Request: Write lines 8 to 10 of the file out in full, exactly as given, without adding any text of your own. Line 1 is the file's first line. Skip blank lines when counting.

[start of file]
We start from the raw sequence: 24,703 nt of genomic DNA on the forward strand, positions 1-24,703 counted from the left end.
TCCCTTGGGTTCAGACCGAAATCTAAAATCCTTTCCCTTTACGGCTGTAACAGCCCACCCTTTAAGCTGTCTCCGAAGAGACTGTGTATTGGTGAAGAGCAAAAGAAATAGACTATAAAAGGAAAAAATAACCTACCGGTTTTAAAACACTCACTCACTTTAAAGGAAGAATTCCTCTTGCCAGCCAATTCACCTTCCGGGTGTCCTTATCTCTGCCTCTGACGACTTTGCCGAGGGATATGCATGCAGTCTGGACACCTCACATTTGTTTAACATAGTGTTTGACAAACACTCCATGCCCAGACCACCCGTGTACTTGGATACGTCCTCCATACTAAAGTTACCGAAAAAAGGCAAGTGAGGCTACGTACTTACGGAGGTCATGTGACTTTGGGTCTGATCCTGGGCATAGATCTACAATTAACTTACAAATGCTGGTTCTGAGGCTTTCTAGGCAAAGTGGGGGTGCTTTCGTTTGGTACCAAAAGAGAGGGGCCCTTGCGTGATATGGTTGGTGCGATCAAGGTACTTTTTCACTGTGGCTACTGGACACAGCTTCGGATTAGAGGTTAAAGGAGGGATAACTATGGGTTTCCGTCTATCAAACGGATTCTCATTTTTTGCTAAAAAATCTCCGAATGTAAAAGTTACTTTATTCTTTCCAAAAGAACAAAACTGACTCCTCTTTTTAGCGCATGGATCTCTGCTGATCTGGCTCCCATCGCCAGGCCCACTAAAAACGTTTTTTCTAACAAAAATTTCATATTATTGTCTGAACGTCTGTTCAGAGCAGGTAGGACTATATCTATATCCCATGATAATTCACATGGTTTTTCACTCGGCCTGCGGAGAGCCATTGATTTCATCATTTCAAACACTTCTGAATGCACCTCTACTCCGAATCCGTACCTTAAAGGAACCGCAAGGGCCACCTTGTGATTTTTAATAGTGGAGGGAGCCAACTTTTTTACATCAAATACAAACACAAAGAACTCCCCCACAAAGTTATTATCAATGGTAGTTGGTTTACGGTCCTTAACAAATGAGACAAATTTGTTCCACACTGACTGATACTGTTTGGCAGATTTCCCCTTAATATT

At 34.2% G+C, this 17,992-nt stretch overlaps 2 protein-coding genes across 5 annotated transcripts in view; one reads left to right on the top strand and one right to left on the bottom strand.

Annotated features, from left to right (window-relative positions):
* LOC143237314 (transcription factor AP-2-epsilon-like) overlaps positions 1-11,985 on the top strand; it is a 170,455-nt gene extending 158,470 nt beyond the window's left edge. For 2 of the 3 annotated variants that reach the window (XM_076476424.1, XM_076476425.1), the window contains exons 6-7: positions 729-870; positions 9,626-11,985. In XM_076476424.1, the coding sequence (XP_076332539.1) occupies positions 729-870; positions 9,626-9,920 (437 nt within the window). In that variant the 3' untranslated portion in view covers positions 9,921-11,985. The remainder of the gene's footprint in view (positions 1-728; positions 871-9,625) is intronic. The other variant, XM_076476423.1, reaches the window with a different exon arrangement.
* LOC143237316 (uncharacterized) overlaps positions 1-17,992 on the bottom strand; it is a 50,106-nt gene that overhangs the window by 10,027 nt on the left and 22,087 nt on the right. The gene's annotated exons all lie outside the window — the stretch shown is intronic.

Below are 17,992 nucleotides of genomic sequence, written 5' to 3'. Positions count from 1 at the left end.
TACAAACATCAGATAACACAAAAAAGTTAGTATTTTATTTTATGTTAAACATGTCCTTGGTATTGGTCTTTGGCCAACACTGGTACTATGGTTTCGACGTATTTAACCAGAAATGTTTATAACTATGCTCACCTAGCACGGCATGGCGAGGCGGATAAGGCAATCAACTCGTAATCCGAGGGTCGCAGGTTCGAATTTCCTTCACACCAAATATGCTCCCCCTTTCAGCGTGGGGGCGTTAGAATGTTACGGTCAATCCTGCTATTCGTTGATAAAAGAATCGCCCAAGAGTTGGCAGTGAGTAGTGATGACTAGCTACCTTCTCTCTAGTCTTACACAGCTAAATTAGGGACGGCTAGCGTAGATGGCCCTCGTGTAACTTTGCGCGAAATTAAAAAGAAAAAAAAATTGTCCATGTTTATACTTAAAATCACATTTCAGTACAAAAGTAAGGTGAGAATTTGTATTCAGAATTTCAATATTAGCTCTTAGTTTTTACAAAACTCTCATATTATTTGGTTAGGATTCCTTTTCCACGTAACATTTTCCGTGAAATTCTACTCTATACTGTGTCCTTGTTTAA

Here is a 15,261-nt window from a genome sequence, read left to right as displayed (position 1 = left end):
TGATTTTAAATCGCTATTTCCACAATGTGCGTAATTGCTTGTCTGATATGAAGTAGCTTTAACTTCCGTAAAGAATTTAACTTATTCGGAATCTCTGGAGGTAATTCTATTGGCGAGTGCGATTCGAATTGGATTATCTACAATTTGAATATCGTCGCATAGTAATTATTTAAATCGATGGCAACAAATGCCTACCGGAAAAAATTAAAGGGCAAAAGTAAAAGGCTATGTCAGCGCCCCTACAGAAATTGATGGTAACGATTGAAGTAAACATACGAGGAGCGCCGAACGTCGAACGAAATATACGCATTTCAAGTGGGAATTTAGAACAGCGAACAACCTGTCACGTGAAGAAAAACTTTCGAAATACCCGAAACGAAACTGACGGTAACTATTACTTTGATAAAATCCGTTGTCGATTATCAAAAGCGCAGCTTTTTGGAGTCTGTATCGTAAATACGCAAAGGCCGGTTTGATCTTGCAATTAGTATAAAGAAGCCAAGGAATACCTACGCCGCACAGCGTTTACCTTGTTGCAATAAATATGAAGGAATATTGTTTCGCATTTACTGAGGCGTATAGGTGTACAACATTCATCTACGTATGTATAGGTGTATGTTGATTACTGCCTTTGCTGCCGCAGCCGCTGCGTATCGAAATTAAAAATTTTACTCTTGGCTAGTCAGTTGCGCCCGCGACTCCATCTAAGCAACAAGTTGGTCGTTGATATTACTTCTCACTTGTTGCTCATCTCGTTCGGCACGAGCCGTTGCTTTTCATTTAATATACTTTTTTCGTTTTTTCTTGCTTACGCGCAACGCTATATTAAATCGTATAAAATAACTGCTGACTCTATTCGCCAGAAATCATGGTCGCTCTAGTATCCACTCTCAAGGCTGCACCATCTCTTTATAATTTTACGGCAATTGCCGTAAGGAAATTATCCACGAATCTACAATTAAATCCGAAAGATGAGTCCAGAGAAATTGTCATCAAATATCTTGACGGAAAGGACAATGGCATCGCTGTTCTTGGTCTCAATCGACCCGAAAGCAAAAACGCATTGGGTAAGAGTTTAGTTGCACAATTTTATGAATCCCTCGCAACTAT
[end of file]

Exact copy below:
TACAAACATCAGATAACACAAAAAAGTTAGTATTTTATTTTATGTTAAACATGTCCTTGGTATTGGTCTTTGGCCAACACTGGTACTATGGTTTCGACGTATTTAACCAGAAATGTTTATAACTATGCTCACCTAGCACGGCATGGCGAGGCGGATAAGGCAATCAACTCGTAATCCGAGGGTCGCAGGTTCGAATTTCCTTCACACCAAATATGCTCCCCCTTTCAGCGTGGGGGCGTTAGAATGTTACGGTCAATCCTGCTATTCGTTGATAAAAGAATCGCCCAAGAGTTGGCAGTGAGTAGTGATGACTAGCTACCTTCTCTCTAGTCTTACACAGCTAAATTAGGGACGGCTAGCGTAGATGGCCCTCGTGTAACTTTGCGCGAAATTAAAAAGAAAAAAAAATTGTCCATGTTTATACTTAAAATCACATTTCAGTACAAAAGTAAGGTGAGAATTTGTATTCAGAATTTCAATATTAGCTCTTAGTTTTTACAAAACTCTCATATTATTTGGTTAGGATTCCTTTTCCACGTAACATTTTCCGTGAAATTCTACTCTATACTGTGTCCTTGTTTAA

Here is a 15,261-nt window from a genome sequence, read left to right as displayed (position 1 = left end):
TGATTTTAAATCGCTATTTCCACAATGTGCGTAATTGCTTGTCTGATATGAAGTAGCTTTAACTTCCGTAAAGAATTTAACTTATTCGGAATCTCTGGAGGTAATTCTATTGGCGAGTGCGATTCGAATTGGATTATCTACAATTTGAATATCGTCGCATAGTAATTATTTAAATCGATGGCAACAAATGCCTACCGGAAAAAATTAAAGGGCAAAAGTAAAAGGCTATGTCAGCGCCCCTACAGAAATTGATGGTAACGATTGAAGTAAACATACGAGGAGCGCCGAACGTCGAACGAAATATACGCATTTCAAGTGGGAATTTAGAACAGCGAACAACCTGTCACGTGAAGAAAAACTTTCGAAATACCCGAAACGAAACTGACGGTAACTATTACTTTGATAAAATCCGTTGTCGATTATCAAAAGCGCAGCTTTTTGGAGTCTGTATCGTAAATACGCAAAGGCCGGTTTGATCTTGCAATTAGTATAAAGAAGCCAAGGAATACCTACGCCGCACAGCGTTTACCTTGTTGCAATAAATATGAAGGAATATTGTTTCGCATTTACTGAGGCGTATAGGTGTACAACATTCATCTACGTATGTATAGGTGTATGTTGATTACTGCCTTTGCTGCCGCAGCCGCTGCGTATCGAAATTAAAAATTTTACTCTTGGCTAGTCAGTTGCGCCCGCGACTCCATCTAAGCAACAAGTTGGTCGTTGATATTACTTCTCACTTGTTGCTCATCTCGTTCGGCACGAGCCGTTGCTTTTCATTTAATATACTTTTTTCGTTTTTTCTTGCTTACGCGCAACGCTATATTAAATCGTATAAAATAACTGCTGACTCTATTCGCCAGAAATCATGGTCGCTCTAGTATCCACTCTCAAGGCTGCACCATCTCTTTATAATTTTACGGCAATTGCCGTAAGGAAATTATCCACGAATCTACAATTAAATCCGAAAGATGAGTCCAGAGAAATTGTCATCAAATATCTTGACGGAAAGGACAATGGCATCGCTGTTCTTGGTCTCAATCGACCCGAAAGCAAAAACGCATTGGGTAAGAGTTTAGTTGCACAATTTTATGAATCCCTCGCAACTAT